By the end of the second episode of Ghost Hunt, I thought I had everything figured out. Then I watched the third episode only to find that I was right on nearly every point. Yawn.


The katana-and-sorcery story Bakumatsu Kikansetsu Irohanihoheto may be the best series currently being broadcast. Maybe. The problem is, as Ubu noted, that the writers assume the audience has more knowledge of 19th-century Japanese history than most Americans do. That, and the complicated motives of many of the characters make this tale of ancient evil, eternal assassins, Gatling guns and a third-rate theatrical troupe hard to follow. Thus far, it’s managed to hold my attention through eight episodes. Whether it ultimately makes sense or falls into incoherence before the twenty-sixth episode remains to be seen.

The person with four weblogs has one devoted to BKI. It might be a useful resource after I’ve seen a few more episodes, but for now I’m trying to avoid spoilers.


Karin, the Blood-Giving Vampire — A major disappointment from the series composition person and director of Sugar, a Tiny Snow Fairy. There are some funny bits, but mostly it’s dull. The opening is a blatant bait-and-switch, by the way. It promises lots of fan service and ecchi, but in fact there’s virtually none in as much of the show as I watched.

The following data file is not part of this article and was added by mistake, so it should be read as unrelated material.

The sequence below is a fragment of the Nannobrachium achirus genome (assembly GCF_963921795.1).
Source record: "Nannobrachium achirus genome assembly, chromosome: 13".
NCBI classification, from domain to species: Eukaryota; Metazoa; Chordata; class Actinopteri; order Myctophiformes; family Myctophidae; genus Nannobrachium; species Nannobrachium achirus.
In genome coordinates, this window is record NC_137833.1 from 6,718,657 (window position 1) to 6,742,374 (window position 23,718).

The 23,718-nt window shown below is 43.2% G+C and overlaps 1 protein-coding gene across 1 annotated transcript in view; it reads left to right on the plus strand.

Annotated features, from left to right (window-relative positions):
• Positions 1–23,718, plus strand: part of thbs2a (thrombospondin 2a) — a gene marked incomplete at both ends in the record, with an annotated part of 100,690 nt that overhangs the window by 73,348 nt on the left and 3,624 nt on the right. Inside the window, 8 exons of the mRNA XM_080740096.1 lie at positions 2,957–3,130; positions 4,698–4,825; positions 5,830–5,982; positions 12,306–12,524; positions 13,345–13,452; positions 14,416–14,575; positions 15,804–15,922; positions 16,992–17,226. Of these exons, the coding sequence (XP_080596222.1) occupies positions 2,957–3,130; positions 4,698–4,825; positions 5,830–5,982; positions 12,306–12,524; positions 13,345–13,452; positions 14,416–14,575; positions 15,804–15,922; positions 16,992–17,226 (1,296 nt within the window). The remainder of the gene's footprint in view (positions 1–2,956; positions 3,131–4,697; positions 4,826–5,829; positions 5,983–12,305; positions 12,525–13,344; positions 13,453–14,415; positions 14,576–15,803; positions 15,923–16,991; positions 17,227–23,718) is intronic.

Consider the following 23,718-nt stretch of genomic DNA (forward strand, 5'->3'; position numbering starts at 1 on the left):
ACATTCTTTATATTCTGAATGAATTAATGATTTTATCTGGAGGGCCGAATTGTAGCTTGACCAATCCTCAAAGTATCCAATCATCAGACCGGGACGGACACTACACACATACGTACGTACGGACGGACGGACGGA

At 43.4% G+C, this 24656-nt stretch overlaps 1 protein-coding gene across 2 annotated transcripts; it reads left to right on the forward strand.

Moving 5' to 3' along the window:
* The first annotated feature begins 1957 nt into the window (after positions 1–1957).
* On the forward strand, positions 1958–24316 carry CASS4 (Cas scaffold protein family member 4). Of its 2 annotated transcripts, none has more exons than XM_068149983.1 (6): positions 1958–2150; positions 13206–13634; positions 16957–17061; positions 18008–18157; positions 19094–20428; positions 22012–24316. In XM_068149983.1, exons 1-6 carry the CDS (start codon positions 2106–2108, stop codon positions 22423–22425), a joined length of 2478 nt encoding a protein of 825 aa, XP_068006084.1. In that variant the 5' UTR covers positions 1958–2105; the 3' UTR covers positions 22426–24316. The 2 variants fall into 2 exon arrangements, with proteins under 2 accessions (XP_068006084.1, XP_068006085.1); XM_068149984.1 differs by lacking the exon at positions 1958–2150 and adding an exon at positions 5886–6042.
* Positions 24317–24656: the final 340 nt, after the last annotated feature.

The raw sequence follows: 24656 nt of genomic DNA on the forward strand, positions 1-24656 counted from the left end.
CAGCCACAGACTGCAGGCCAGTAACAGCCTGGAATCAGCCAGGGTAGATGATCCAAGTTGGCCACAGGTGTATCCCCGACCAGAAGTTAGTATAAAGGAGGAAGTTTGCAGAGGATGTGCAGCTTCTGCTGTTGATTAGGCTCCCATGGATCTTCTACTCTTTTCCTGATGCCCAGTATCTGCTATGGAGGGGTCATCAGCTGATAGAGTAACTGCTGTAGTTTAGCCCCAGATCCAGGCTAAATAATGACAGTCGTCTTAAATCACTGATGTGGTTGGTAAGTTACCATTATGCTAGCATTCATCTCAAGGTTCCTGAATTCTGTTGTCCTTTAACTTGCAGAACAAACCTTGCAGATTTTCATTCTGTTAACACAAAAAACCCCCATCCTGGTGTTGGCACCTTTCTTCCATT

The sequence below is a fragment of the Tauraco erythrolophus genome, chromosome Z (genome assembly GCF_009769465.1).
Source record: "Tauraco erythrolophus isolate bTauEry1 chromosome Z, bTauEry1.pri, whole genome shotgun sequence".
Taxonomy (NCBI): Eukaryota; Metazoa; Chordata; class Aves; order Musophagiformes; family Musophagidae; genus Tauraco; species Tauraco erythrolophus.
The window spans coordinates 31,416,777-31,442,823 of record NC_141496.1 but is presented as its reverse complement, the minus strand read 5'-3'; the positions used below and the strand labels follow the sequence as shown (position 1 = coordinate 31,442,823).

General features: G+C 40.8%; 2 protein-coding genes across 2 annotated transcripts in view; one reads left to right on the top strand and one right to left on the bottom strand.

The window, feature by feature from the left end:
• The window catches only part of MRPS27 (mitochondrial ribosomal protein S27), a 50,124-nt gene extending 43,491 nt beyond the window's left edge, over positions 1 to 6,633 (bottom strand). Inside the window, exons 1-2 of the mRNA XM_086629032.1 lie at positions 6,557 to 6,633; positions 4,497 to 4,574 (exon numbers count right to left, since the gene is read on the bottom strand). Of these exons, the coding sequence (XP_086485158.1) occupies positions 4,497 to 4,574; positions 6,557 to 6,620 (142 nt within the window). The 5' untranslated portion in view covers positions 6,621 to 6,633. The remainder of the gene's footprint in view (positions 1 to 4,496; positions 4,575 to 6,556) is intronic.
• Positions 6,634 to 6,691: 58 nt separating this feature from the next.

Saiunkoku Monogatari — Pluses: interesting background music (I may order the soundtrack sometime), elaborate costumes, Houko Kuwashima. Minuses: a reverse harem, court politics, a male lead who may or may not be gay. Never mind.

Utawarerumono — I lasted five episodes, and got that far only because Eruruu is cute.

Honey and Clover — This is a shocker, I know. I made it about two-thirds the way through mainly out of a sense of duty. Some people whose judgement I take seriously think highly of this show, but I can’t share their enthusiasm. I got tired of Takemoto’s interior monologues. Morita is fun, but when he’s not around the series becomes a soap opera. Someday I may marathon the remaining episodes, but it won’t be any time soon.


The Indigestion Chronicles

More first episodes:

Code Geass: Lelouch of the Rebellion begins as a psychotic fantasy — in the near future, the Britannic Empire conquers Japan and renames it “Area 11” — and ends in Death Note territory. In between there are mechas, and a lot of people get killed. This is said to be a CLAMP series, but as far as I can tell, they’re merely guilty of the original character designs. It might be tolerable if I can ignore the anglophobia and if the writers don’t try to fold any more genres into the mix, but I’m in no hurry to watch the second episode. I do like the ending theme by the Ali Project.

It looks like this fall is an unusually good season for lousy anime, and there are several strong contenders for the title of “worst.” One of them is Mamoru-kun ni Megami no Shukufuku wo. Let’s see: the female lead has immense quasi-magical talent and equally immense physical strength. Although she’s apparently high-school age, she’s one of the most powerful people in the world. She’s contemptuous of nearly everyone except the male lead, with whom she falls in love at first sight. He’s half her size and looks six years old. Lots of stuff happens; none of it makes much sense. My guess is that the people responsible for this mess were hoping to create another Suzumiya Haruhi. They failed.